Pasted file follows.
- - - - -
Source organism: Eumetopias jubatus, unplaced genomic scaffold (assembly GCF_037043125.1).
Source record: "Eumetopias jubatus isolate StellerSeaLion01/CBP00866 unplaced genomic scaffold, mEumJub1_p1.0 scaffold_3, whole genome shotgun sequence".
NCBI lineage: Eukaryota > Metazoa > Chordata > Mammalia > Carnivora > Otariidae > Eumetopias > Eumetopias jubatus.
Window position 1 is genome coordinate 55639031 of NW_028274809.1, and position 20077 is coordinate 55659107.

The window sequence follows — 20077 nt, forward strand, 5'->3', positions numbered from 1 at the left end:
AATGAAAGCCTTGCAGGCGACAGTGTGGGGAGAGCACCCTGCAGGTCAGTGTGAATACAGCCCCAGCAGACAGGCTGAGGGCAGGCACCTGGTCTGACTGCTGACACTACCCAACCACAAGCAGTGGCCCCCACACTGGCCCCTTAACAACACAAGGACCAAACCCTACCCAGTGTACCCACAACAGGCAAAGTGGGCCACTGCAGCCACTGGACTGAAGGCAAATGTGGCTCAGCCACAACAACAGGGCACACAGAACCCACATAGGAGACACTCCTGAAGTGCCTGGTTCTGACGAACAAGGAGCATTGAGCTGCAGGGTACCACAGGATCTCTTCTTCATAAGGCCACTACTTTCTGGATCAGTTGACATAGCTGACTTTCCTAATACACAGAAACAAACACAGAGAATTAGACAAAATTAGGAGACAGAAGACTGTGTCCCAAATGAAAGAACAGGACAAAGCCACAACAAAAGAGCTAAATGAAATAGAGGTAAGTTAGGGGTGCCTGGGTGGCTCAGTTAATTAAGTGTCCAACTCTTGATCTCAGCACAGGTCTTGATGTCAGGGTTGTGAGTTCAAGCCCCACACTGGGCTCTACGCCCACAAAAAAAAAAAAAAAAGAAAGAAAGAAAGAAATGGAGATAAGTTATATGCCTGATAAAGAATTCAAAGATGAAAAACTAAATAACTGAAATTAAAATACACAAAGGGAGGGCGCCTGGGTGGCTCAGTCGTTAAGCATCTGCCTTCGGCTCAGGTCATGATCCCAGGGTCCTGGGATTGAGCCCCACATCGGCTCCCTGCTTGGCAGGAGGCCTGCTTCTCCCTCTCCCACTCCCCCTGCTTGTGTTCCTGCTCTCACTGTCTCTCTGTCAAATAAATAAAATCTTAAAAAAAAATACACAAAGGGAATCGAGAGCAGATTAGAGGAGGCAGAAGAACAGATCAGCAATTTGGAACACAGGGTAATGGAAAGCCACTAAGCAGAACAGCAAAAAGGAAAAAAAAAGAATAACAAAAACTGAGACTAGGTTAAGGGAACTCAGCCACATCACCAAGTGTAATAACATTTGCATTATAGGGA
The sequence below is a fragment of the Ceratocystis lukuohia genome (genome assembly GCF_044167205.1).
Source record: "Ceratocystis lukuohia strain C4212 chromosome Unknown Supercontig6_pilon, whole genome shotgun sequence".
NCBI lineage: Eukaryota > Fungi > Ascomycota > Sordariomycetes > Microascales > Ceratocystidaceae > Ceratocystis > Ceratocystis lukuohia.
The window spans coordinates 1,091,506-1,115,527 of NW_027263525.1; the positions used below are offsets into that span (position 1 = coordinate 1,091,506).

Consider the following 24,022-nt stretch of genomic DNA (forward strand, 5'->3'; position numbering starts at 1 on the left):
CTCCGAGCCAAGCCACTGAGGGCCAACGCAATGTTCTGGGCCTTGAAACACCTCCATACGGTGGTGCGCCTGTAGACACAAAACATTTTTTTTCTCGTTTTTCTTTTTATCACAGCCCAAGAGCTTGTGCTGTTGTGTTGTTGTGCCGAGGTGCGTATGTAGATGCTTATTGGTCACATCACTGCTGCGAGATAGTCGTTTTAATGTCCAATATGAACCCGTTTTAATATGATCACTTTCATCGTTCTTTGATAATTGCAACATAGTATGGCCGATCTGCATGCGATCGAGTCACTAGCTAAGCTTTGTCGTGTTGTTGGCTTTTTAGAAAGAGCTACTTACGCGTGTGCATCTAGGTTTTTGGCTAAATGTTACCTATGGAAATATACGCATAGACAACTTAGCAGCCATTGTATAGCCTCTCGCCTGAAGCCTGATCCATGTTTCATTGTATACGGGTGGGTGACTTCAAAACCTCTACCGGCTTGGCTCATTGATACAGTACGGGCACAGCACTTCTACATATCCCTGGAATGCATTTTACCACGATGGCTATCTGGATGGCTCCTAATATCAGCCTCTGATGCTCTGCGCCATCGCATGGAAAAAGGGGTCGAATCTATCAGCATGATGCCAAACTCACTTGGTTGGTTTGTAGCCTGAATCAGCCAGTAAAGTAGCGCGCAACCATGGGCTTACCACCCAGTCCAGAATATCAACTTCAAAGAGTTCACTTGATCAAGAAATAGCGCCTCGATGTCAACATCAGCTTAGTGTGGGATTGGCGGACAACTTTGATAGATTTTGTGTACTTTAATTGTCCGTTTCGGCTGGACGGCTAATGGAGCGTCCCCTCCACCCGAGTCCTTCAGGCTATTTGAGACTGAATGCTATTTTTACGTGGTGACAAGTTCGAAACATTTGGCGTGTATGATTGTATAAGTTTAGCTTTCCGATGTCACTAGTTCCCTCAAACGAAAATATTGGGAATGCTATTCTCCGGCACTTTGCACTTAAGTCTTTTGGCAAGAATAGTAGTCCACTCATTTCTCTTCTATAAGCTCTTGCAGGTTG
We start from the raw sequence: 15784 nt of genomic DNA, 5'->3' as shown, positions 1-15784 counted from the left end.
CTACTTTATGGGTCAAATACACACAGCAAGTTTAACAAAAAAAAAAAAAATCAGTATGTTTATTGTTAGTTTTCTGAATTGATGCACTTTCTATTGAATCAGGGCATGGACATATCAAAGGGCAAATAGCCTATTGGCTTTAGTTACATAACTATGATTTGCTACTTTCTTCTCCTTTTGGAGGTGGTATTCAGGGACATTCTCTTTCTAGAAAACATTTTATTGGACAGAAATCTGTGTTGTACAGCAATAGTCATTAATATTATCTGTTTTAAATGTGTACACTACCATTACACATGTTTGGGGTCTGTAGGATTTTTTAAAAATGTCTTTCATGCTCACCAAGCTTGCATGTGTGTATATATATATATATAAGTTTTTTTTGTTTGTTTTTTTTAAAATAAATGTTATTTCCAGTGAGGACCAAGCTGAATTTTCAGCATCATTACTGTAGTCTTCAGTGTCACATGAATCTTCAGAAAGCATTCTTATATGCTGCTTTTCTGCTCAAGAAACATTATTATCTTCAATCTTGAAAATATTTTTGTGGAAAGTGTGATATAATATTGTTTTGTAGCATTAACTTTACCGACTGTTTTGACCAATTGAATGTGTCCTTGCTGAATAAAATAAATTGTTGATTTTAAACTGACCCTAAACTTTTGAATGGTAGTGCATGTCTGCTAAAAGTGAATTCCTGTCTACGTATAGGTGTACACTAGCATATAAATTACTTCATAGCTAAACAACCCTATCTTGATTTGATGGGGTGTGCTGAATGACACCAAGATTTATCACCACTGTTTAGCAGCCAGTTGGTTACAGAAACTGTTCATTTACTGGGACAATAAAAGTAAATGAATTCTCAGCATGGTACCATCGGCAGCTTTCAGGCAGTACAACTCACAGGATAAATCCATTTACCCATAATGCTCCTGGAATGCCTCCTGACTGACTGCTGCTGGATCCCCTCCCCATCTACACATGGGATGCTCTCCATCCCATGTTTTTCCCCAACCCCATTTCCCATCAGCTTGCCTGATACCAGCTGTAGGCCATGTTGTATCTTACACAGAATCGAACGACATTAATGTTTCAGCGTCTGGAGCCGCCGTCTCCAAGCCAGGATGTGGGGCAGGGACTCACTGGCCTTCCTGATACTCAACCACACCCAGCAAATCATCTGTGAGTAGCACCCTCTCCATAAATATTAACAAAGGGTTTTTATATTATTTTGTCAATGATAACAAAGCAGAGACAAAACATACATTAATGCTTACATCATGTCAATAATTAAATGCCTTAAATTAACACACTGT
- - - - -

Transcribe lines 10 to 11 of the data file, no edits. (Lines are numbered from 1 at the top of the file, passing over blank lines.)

The window spans coordinates 1,091,506-1,115,527 of NW_027263525.1; the positions used below are offsets into that span (position 1 = coordinate 1,091,506).

Consider the following 24,022-nt stretch of genomic DNA (forward strand, 5'->3'; position numbering starts at 1 on the left):